Thursday, November 25, 2010

Something's rotten in West Virginia

Thanksgiving.  My stomach is full.  The Detroit Lions have had their traditional loss.  Another holiday marches on.

My choice of entry for today has no other rationale or significance to it than it popped into my head while walking my dogs early this morning.  By the way, this is another one of those entries that experts in Forteana may wish to skip over.  Or better yet, head straight to the bottom for my take on the event, because I know you're just dying to read my refreshing insight.  Fellow Strangers, I give to you...The Flatwoods Monster.

It all started on September 12th (nice day) of the year 1952 in Flatwoods, West Virginia.  Three pre-teen boys saw a red glowing light pass over their heads just after dusk.  The object appeared to land in the woods of a neighbor's property.  The boys ran home and then returned with one of their mothers, two other friends, and an older teen.  A dog accompanied as well.  As they approached the site, the dog ran ahead, barking wildly.  Said dog then raced back to the group with his tail between his legs.  
The party then noticed a glowing red light on the hill ahead of them.  There was also a mist amongst the oak trees, one that carried a pungent, burning odor that caused everyone's eyes to water and nostrils to swell.  One of the boys shined a flashlight towards the glow and that's when they saw it.
The creature was described as having a torso that was green and humanoid in shape.  The arms were small in proportion to the body and ended in claw-like appendages.  The only features visible (or memorable, perhaps) on the face were the large, bulbous, non-human eyes.  Behind the head was a cowl, formed into an "ace of spades" shape.  The lower half of the creature seemed mechanical, like a skirt composed of metallic pleats.  A shrill hissing sound emanated as it moved.

Naturally, everybody ran in panic.  Once home, the mother placed calls to the police and to the co-owner of The Braxton Democrat, the local newspaper.  Though just why, after witnessing a frightening sight and seeing her kids sick and scared, she felt it necessary to include a call to the paper is enough to give one pause.  That said, I'll press forward.  When police arrived at the scene, there was no sign of the "creature."   There was, however, still a "sickening odor" in the air.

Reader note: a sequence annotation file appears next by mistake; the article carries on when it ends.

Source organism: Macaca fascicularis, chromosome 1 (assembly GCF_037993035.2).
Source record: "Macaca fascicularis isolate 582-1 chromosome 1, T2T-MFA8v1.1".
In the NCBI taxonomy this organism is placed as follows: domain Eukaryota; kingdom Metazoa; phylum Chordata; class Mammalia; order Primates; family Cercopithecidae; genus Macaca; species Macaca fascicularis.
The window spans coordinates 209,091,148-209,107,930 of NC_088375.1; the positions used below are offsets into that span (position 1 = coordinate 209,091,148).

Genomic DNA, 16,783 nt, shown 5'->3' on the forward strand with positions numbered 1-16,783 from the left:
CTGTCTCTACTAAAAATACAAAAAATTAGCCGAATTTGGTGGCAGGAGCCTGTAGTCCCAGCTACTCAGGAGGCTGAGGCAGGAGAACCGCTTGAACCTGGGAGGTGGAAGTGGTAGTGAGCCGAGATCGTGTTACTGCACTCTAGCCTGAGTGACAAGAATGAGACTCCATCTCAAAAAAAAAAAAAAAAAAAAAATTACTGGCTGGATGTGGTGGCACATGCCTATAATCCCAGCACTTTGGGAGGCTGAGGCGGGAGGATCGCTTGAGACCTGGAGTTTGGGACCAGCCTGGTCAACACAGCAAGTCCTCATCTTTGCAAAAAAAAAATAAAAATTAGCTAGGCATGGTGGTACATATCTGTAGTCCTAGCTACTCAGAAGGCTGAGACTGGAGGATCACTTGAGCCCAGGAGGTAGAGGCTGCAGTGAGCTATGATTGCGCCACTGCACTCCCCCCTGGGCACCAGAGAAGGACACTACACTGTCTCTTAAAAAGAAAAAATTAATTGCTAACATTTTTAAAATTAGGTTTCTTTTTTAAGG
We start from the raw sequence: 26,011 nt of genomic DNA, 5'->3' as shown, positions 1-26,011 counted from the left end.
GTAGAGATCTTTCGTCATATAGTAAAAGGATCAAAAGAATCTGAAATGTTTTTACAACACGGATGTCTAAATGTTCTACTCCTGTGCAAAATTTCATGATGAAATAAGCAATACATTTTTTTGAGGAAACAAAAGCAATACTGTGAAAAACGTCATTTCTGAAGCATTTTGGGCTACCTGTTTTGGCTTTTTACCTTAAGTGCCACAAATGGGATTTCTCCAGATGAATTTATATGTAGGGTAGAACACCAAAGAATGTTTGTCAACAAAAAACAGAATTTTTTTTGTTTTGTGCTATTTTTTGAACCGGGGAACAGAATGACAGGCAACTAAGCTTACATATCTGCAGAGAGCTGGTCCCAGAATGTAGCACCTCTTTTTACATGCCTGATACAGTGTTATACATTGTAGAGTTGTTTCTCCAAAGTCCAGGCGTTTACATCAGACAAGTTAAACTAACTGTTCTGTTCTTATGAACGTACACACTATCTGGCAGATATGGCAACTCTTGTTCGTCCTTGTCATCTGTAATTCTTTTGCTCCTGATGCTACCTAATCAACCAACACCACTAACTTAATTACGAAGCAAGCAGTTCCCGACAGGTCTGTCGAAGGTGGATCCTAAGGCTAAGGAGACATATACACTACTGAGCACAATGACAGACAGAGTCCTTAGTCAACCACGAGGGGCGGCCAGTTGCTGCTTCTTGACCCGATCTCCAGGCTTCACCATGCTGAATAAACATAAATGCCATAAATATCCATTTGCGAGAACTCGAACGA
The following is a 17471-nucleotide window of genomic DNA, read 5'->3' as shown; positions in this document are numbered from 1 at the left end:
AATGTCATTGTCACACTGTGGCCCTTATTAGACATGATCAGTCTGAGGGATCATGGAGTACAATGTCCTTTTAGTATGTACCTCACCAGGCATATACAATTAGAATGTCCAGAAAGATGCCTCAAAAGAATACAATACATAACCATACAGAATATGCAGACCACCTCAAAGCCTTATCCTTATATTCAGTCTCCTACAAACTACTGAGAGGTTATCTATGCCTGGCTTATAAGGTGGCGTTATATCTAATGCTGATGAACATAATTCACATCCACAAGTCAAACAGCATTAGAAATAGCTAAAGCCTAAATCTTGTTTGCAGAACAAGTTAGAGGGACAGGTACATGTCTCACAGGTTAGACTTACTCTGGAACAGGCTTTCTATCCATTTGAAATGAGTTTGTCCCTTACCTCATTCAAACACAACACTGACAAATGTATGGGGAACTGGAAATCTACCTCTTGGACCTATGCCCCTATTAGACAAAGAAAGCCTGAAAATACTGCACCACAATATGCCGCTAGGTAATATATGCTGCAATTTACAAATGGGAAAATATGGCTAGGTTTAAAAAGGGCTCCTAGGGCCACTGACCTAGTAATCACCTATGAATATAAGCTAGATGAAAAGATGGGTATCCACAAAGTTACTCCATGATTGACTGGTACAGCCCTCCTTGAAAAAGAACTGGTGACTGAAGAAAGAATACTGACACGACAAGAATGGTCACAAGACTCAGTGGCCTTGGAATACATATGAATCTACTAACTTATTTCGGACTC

After the encounter, many of the witnesses experienced severe medical problems.  Their throats and noses remained swollen and a few of them suffered persistent vomiting.  A local doctor who treated them described their symptoms as being similar to that of victims of mustard gas.
As it turns out, these seven witnesses were not the only ones to have an encounter with what would come to be known as The Flatwoods Monster.  A few other locals described seeing the same being and smelling the same odor in the week previous.  Whether or not moonshine was involved is still uncertain.  There was also a startling amount of UFO activity in the area at the time.  The head of the local Board of Education reported seeing a "flying saucer" take off into the sky on the very morning after the seven witnesses had their encounter.

Now comes the question I always ask: so what are we to make of all this?
I must confess, I'm not a fan of this one.  It's a cool lookin' sketch of a creature, but it's also an isolated case with only a handful of witnesses.  With groupthink being such a powerful force of persuasion in societal psychology, this always sends up the red flag for me.  True, something did cause them to become sick, but those same symptoms could attributed to hysteria, and I'm not talking the Def Leppard album.  There was also a meteor that streaked over Pennsylvania, Maryland, and West Virginia the very night of 9/12/1952.  It was responsible for calls regarding a "crashing airplane."  Did those seven witnesses come across a fallen meteor?  Noxious fumes from space rocks have been known to cause sicknesses of the kind described.
Foaming-at-the-mouth skeptic, Joe Nickell, offers this explanation: owls.
The witnesses saw a barnyard owl, which incidentally does have an ace of spades pattern on its face.  With their sense distorted by fear and low light, they thought they saw a monster and ran.  It should be noted that Nickell also blames barnyard owls for Mothman, the Hopkinsville "goblins," and perhaps even the second shooter on the Grassy Knoll.
I can't imagine lifelong locals of Flatwoods getting this bent out of shape over an owl.  But did they see a cryptid or an alien being?  I don't know.  If pressed, I would say that I tend towards the meteor theory.  But if I should find myself walking my dogs in the dark before dawn or if I'm in the woods behind my Grandmother's isolated Ohio farm, I know I'll be hoping the Flatwoods Monster isn't real and that a being with an ace of spades cowl doesn't come hovering out of the trees, hitting me with goof gas and making me puke my guts out.

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